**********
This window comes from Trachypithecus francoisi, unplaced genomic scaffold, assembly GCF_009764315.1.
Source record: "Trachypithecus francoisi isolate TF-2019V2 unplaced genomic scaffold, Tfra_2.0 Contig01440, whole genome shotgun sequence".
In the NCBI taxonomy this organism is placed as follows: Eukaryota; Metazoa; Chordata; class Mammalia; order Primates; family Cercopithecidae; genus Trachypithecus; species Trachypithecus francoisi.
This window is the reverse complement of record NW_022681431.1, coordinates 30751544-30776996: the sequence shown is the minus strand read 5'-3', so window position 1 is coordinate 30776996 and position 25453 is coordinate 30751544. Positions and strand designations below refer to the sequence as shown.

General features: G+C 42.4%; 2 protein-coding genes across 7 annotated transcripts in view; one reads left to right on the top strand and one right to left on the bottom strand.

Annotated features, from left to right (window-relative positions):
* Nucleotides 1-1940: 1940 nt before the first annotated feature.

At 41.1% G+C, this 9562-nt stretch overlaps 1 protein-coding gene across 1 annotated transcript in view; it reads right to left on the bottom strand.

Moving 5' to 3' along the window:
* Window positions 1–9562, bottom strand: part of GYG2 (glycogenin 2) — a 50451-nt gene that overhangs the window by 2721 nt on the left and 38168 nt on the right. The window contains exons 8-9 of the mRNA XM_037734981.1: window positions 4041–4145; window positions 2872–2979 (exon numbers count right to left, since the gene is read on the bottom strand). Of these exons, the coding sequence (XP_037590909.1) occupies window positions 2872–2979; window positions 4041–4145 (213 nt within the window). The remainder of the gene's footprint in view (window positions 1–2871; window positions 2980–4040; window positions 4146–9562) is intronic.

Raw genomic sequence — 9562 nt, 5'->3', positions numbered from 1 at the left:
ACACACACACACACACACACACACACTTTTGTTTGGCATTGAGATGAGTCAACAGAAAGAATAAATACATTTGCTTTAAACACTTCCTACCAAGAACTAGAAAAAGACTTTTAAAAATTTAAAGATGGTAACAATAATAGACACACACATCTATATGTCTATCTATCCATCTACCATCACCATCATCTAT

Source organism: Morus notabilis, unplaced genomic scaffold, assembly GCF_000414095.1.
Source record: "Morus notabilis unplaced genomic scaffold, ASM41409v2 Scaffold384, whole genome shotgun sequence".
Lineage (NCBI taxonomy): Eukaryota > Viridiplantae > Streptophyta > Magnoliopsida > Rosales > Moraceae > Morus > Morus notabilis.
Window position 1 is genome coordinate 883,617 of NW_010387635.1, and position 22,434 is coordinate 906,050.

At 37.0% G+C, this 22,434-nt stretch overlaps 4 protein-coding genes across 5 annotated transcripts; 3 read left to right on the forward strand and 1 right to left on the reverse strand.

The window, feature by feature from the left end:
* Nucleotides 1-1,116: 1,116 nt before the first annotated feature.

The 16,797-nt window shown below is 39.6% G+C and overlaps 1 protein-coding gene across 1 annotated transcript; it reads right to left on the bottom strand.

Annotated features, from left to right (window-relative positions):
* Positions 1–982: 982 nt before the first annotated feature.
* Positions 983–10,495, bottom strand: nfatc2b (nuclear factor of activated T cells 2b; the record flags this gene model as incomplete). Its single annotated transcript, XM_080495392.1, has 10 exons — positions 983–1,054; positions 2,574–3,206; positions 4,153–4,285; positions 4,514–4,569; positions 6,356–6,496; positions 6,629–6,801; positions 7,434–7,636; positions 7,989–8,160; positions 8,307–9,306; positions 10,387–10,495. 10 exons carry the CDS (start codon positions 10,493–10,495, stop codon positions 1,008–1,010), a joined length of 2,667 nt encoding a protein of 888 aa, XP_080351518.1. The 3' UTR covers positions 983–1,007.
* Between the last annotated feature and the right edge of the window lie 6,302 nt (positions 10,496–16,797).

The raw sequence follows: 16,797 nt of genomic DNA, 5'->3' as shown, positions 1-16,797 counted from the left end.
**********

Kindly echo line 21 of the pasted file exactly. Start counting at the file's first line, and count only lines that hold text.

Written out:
Annotated features, from left to right (window-relative positions):